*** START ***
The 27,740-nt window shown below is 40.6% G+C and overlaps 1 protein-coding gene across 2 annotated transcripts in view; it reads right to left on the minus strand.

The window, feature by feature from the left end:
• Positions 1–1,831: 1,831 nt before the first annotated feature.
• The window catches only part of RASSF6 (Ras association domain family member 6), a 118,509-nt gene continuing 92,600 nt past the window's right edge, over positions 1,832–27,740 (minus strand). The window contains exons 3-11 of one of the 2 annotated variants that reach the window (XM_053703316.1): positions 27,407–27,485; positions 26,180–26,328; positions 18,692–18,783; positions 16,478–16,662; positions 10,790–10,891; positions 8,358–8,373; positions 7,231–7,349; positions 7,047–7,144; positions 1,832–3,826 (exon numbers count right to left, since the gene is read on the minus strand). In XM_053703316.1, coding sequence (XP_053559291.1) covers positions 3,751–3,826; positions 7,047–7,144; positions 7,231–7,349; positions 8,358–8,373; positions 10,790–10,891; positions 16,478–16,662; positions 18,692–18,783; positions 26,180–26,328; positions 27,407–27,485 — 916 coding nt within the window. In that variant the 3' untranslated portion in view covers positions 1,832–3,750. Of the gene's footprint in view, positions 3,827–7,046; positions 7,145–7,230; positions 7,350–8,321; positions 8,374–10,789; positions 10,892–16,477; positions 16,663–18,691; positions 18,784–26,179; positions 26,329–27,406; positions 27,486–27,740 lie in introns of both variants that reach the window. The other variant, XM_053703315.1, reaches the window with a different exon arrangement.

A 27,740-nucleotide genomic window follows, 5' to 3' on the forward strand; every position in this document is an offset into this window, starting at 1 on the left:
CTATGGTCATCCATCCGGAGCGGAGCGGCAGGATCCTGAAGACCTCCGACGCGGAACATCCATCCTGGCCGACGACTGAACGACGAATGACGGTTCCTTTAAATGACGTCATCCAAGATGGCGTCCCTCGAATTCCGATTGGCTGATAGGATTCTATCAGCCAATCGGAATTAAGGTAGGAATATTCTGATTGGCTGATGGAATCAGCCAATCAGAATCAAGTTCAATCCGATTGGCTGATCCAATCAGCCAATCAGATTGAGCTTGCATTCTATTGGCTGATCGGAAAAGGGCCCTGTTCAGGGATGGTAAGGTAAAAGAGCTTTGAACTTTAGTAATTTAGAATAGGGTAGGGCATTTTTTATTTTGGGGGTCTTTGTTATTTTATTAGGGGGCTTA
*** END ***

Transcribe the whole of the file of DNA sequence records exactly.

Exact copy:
The 27,740-nt window shown below is 40.6% G+C and overlaps 1 protein-coding gene across 2 annotated transcripts in view; it reads right to left on the minus strand.

The window, feature by feature from the left end:
• Positions 1–1,831: 1,831 nt before the first annotated feature.
• The window catches only part of RASSF6 (Ras association domain family member 6), a 118,509-nt gene continuing 92,600 nt past the window's right edge, over positions 1,832–27,740 (minus strand). The window contains exons 3-11 of one of the 2 annotated variants that reach the window (XM_053703316.1): positions 27,407–27,485; positions 26,180–26,328; positions 18,692–18,783; positions 16,478–16,662; positions 10,790–10,891; positions 8,358–8,373; positions 7,231–7,349; positions 7,047–7,144; positions 1,832–3,826 (exon numbers count right to left, since the gene is read on the minus strand). In XM_053703316.1, coding sequence (XP_053559291.1) covers positions 3,751–3,826; positions 7,047–7,144; positions 7,231–7,349; positions 8,358–8,373; positions 10,790–10,891; positions 16,478–16,662; positions 18,692–18,783; positions 26,180–26,328; positions 27,407–27,485 — 916 coding nt within the window. In that variant the 3' untranslated portion in view covers positions 1,832–3,750. Of the gene's footprint in view, positions 3,827–7,046; positions 7,145–7,230; positions 7,350–8,321; positions 8,374–10,789; positions 10,892–16,477; positions 16,663–18,691; positions 18,784–26,179; positions 26,329–27,406; positions 27,486–27,740 lie in introns of both variants that reach the window. The other variant, XM_053703315.1, reaches the window with a different exon arrangement.

A 27,740-nucleotide genomic window follows, 5' to 3' on the forward strand; every position in this document is an offset into this window, starting at 1 on the left:
CTATGGTCATCCATCCGGAGCGGAGCGGCAGGATCCTGAAGACCTCCGACGCGGAACATCCATCCTGGCCGACGACTGAACGACGAATGACGGTTCCTTTAAATGACGTCATCCAAGATGGCGTCCCTCGAATTCCGATTGGCTGATAGGATTCTATCAGCCAATCGGAATTAAGGTAGGAATATTCTGATTGGCTGATGGAATCAGCCAATCAGAATCAAGTTCAATCCGATTGGCTGATCCAATCAGCCAATCAGATTGAGCTTGCATTCTATTGGCTGATCGGAAAAGGGCCCTGTTCAGGGATGGTAAGGTAAAAGAGCTTTGAACTTTAGTAATTTAGAATAGGGTAGGGCATTTTTTATTTTGGGGGTCTTTGTTATTTTATTAGGGGGCTTA